Artificial Intelligence (AI) technology, which has surged in popularity in recent years, encompasses machines and devices that can simulate human intelligence processes. Applications of AI systems are widespread, but some of the most common include computer vision solutions (e.g., drones), natural language processing systems (e.g., chatbots), and predictive and prescriptive analytics engines (e.g., mobile applications). According to the International Data Corporation, the market for AI technology and other cognitive solutions is projected to exceed $60 billion by 2025, up from $1 billion in 2015. In light of this growth, it’s imperative to understand the benefits and ramifications of such technology.

AI systems can potentially improve loss control measures and claims management practices for several lines of coverage.

For example, this technology can be utilized as a valuable safety tool to help mitigate workers’ compensation exposures and associated losses by way of providing prompt diagnoses when employees get injured on the job, generating customized treatment plans to improve recovery outcomes, selecting ideal health care providers, detecting injury patterns and anomalies, determining fundamental causes of workplace incidents and suggesting methods to prevent future losses, and reducing overall claim complexity. In addition, AI tools can help companies boost operational efficiencies through automated workflows, promote greater decision-making capabilities with predictive insights and conduct more effective due diligence processes in the boardroom. This technology could, in turn, reduce companies’ corporate exposures and related liability concerns. Further, carriers across coverage segments can leverage this technology to detect insurance fraud, assess policyholders’ unique risks and provide 24/7 assistance throughout claims processes.

Nonetheless, AI systems also carry risks for the insurance space. In particular, since this technology still relies on human algorithms, any inaccuracies or mistakes made during the initial input process could perpetuate company wide biases and produce serious errors amid corporate decisions, exposing businesses to various lawsuits and related claims.

Geopolitical Upheaval

This past year saw the continuation of severe geopolitical upheaval and international disruptions, particularly those relating to the ongoing Russia and Ukraine conflict, shifting trade dynamics between China and the United States, rising tensions amid the Israel-Hamas war and growing nation-state cyberthreats. These global events have had far-reaching impacts, prompting new tariffs, export restrictions, economic sanctions and coverage exclusions. Further, such events have exacerbated existing technological challenges, inventory backlogs, material shortages and supply chain issues. According to a recent survey conducted by Oxford Economics, more than one-third (36%) of businesses currently view geopolitical tensions as one of the top risks facing the global economy. As these events continue, companies should prepare for potential disruptions by closely monitoring evolving global trade policies and considering domestic production solutions (e.g., switching from an international vendor or raw material to a U.S. alternative) to ensure business continuity.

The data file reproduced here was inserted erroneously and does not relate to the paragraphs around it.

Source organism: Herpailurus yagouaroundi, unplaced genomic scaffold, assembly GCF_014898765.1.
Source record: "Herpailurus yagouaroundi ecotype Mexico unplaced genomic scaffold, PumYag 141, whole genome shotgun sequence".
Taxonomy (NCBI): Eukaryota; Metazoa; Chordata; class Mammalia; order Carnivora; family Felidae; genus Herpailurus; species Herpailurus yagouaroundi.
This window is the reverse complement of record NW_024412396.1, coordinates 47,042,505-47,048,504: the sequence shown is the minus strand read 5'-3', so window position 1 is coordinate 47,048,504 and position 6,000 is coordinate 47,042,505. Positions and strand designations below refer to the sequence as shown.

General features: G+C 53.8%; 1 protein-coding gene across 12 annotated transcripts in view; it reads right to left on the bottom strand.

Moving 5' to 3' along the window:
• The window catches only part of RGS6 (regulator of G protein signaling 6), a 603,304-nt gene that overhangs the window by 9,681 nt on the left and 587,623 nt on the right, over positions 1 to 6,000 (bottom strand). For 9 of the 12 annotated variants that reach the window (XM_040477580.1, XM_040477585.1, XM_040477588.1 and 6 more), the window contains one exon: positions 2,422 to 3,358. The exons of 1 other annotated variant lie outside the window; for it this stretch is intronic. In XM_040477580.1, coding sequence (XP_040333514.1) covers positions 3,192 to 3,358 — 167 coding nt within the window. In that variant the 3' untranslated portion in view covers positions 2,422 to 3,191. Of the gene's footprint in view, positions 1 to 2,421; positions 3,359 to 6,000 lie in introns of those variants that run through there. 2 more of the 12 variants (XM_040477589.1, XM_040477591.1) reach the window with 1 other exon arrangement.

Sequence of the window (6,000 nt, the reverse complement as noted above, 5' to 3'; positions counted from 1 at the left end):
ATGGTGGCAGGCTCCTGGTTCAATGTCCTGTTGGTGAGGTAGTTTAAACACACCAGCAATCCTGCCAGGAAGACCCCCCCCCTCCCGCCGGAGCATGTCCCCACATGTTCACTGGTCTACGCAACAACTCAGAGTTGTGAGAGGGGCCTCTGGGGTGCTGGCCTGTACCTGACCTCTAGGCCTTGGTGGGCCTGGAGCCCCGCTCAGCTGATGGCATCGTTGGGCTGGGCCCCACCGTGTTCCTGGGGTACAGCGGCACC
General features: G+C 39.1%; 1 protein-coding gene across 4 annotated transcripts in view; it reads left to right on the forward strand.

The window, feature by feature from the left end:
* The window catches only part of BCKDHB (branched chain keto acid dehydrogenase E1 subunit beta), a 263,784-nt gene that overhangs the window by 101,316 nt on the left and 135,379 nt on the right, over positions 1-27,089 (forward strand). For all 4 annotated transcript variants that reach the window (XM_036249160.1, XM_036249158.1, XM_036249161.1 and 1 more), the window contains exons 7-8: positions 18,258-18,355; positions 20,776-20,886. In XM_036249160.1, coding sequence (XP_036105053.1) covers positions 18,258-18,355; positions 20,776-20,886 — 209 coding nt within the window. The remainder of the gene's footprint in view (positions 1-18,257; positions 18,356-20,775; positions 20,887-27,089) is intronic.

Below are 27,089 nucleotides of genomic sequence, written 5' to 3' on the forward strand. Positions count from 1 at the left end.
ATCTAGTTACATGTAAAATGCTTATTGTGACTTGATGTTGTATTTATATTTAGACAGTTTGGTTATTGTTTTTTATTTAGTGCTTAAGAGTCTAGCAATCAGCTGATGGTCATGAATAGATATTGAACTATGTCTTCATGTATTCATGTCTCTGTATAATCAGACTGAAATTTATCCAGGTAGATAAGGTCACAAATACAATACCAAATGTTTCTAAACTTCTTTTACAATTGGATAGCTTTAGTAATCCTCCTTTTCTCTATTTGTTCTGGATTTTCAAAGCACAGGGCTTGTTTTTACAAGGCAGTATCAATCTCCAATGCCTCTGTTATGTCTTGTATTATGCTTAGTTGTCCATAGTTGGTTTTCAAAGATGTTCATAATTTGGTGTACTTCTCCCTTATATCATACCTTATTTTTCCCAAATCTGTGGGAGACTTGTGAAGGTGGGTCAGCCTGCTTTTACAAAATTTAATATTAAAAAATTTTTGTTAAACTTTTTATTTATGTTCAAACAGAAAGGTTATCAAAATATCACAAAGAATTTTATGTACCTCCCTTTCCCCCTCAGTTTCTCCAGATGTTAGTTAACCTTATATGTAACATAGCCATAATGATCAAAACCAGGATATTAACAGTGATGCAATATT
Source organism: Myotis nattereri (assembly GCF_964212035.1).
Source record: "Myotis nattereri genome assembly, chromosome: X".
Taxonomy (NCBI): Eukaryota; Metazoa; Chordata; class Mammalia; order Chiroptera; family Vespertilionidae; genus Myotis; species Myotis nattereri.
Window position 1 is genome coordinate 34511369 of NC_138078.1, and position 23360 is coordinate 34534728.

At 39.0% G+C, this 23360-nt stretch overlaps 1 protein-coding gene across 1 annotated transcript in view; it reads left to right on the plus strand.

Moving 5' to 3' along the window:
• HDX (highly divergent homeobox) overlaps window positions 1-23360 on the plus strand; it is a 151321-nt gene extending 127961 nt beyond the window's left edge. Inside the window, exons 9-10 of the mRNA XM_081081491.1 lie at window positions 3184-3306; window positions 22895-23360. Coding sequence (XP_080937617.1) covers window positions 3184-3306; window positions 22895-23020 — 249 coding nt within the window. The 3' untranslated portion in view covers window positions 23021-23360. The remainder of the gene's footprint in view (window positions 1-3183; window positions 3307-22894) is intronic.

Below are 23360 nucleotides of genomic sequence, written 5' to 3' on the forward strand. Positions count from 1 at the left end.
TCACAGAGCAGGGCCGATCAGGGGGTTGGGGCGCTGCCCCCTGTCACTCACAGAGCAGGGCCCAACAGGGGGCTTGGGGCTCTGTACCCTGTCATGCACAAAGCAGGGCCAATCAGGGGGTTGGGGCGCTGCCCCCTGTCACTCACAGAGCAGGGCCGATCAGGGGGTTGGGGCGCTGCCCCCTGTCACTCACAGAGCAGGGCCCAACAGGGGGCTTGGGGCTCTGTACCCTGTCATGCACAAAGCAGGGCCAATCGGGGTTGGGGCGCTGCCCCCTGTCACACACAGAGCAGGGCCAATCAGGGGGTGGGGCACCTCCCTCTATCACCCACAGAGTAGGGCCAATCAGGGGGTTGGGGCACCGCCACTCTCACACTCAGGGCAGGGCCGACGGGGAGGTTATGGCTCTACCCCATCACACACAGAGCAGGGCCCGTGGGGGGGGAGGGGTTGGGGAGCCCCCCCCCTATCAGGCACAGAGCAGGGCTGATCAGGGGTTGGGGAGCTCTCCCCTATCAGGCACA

One of the most significant concerns associated with geopolitical upheaval is the extent to which losses stemming from international disruptions are covered by commercial insurance policies, especially as it pertains to instances of war; for example, war exclusions are common for both commercial property and cyber coverage. Regarding cyberwarfare, research from technology company Microsoft found that nation-state cyberattacks targeting critical infrastructure have jumped by 20% since 2021. Yet, securing adequate coverage for related damages has proven challenging due to war exclusions. Although these exclusions are fact-specific and often vary between policies and carriers, they generally state that damages from “hostile or warlike actions” by a nation-state or its agents won’t receive coverage. Such exclusions were created to help protect carriers against potentially systemic losses that may arise amid attacks by governments, their militaries or associated groups.

2024 Market Outlook Forecast Trends

Price forecasts are based on industry reports and Zywave surveys for individual lines of insurance. Forecasts are subject to change and are not a guarantee of premium rates. Insurance premiums are determined by a multitude of factors and differ between businesses. These forecasts should be viewed as general information, not insurance or legal advice.

AI systems

Any market swing is beyond your control; with expertise and knowledge from your insurance advisor, you can manage the impact to your business. Contact one of our trusted advisors today if you’d like help or guidance navigating the rapidly changing insurance market.